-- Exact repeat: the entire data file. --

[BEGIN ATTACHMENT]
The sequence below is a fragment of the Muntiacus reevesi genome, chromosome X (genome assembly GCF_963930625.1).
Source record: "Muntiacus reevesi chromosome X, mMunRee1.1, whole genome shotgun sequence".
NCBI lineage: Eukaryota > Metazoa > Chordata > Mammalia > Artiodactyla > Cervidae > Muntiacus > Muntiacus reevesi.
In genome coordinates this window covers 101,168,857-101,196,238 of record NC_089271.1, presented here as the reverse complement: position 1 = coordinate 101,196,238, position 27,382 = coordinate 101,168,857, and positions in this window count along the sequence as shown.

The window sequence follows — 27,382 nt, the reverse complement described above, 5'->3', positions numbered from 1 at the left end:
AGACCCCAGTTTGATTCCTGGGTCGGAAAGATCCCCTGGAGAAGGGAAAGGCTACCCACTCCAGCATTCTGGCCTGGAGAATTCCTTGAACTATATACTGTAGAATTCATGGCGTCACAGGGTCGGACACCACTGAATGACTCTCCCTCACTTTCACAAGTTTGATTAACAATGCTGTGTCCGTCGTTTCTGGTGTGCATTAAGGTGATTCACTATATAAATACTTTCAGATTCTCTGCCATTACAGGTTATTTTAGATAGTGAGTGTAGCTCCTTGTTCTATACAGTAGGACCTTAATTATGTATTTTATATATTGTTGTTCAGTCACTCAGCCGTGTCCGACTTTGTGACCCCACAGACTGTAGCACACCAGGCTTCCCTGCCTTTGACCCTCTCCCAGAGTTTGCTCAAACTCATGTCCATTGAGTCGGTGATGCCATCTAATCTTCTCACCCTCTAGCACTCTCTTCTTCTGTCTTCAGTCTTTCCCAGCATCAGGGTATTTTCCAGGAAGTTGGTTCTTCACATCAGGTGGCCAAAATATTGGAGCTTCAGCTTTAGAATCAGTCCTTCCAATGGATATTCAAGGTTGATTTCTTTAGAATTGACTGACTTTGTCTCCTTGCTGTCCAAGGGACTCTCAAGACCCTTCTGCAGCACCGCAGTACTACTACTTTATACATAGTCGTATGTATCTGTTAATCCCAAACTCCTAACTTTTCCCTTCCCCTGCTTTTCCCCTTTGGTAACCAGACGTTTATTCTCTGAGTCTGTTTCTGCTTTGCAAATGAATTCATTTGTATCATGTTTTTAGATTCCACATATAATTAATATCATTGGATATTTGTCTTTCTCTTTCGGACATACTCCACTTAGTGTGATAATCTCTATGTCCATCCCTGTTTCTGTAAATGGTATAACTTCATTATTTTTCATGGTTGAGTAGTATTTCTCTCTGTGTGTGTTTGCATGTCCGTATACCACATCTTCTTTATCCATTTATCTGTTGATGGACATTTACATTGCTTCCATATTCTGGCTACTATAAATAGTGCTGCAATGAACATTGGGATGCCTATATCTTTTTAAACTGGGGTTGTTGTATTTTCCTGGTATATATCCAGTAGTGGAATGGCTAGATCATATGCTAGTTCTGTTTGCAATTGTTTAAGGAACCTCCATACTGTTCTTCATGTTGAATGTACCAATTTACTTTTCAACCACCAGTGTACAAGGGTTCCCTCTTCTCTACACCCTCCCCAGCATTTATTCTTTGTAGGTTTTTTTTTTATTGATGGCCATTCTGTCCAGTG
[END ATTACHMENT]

The sequence below is a fragment of the Muntiacus reevesi genome, chromosome X (genome assembly GCF_963930625.1).
Source record: "Muntiacus reevesi chromosome X, mMunRee1.1, whole genome shotgun sequence".
NCBI lineage: Eukaryota > Metazoa > Chordata > Mammalia > Artiodactyla > Cervidae > Muntiacus > Muntiacus reevesi.
In genome coordinates this window covers 101,168,857-101,196,238 of record NC_089271.1, presented here as the reverse complement: position 1 = coordinate 101,196,238, position 27,382 = coordinate 101,168,857, and positions in this window count along the sequence as shown.

The window sequence follows — 27,382 nt, the reverse complement described above, 5'->3', positions numbered from 1 at the left end:
AGACCCCAGTTTGATTCCTGGGTCGGAAAGATCCCCTGGAGAAGGGAAAGGCTACCCACTCCAGCATTCTGGCCTGGAGAATTCCTTGAACTATATACTGTAGAATTCATGGCGTCACAGGGTCGGACACCACTGAATGACTCTCCCTCACTTTCACAAGTTTGATTAACAATGCTGTGTCCGTCGTTTCTGGTGTGCATTAAGGTGATTCACTATATAAATACTTTCAGATTCTCTGCCATTACAGGTTATTTTAGATAGTGAGTGTAGCTCCTTGTTCTATACAGTAGGACCTTAATTATGTATTTTATATATTGTTGTTCAGTCACTCAGCCGTGTCCGACTTTGTGACCCCACAGACTGTAGCACACCAGGCTTCCCTGCCTTTGACCCTCTCCCAGAGTTTGCTCAAACTCATGTCCATTGAGTCGGTGATGCCATCTAATCTTCTCACCCTCTAGCACTCTCTTCTTCTGTCTTCAGTCTTTCCCAGCATCAGGGTATTTTCCAGGAAGTTGGTTCTTCACATCAGGTGGCCAAAATATTGGAGCTTCAGCTTTAGAATCAGTCCTTCCAATGGATATTCAAGGTTGATTTCTTTAGAATTGACTGACTTTGTCTCCTTGCTGTCCAAGGGACTCTCAAGACCCTTCTGCAGCACCGCAGTACTACTACTTTATACATAGTCGTATGTATCTGTTAATCCCAAACTCCTAACTTTTCCCTTCCCCTGCTTTTCCCCTTTGGTAACCAGACGTTTATTCTCTGAGTCTGTTTCTGCTTTGCAAATGAATTCATTTGTATCATGTTTTTAGATTCCACATATAATTAATATCATTGGATATTTGTCTTTCTCTTTCGGACATACTCCACTTAGTGTGATAATCTCTATGTCCATCCCTGTTTCTGTAAATGGTATAACTTCATTATTTTTCATGGTTGAGTAGTATTTCTCTCTGTGTGTGTTTGCATGTCCGTATACCACATCTTCTTTATCCATTTATCTGTTGATGGACATTTACATTGCTTCCATATTCTGGCTACTATAAATAGTGCTGCAATGAACATTGGGATGCCTATATCTTTTTAAACTGGGGTTGTTGTATTTTCCTGGTATATATCCAGTAGTGGAATGGCTAGATCATATGCTAGTTCTGTTTGCAATTGTTTAAGGAACCTCCATACTGTTCTTCATGTTGAATGTACCAATTTACTTTTCAACCACCAGTGTACAAGGGTTCCCTCTTCTCTACACCCTCCCCAGCATTTATTCTTTGTAGGTTTTTTTTTTATTGATGGCCATTCTGTCCAGTG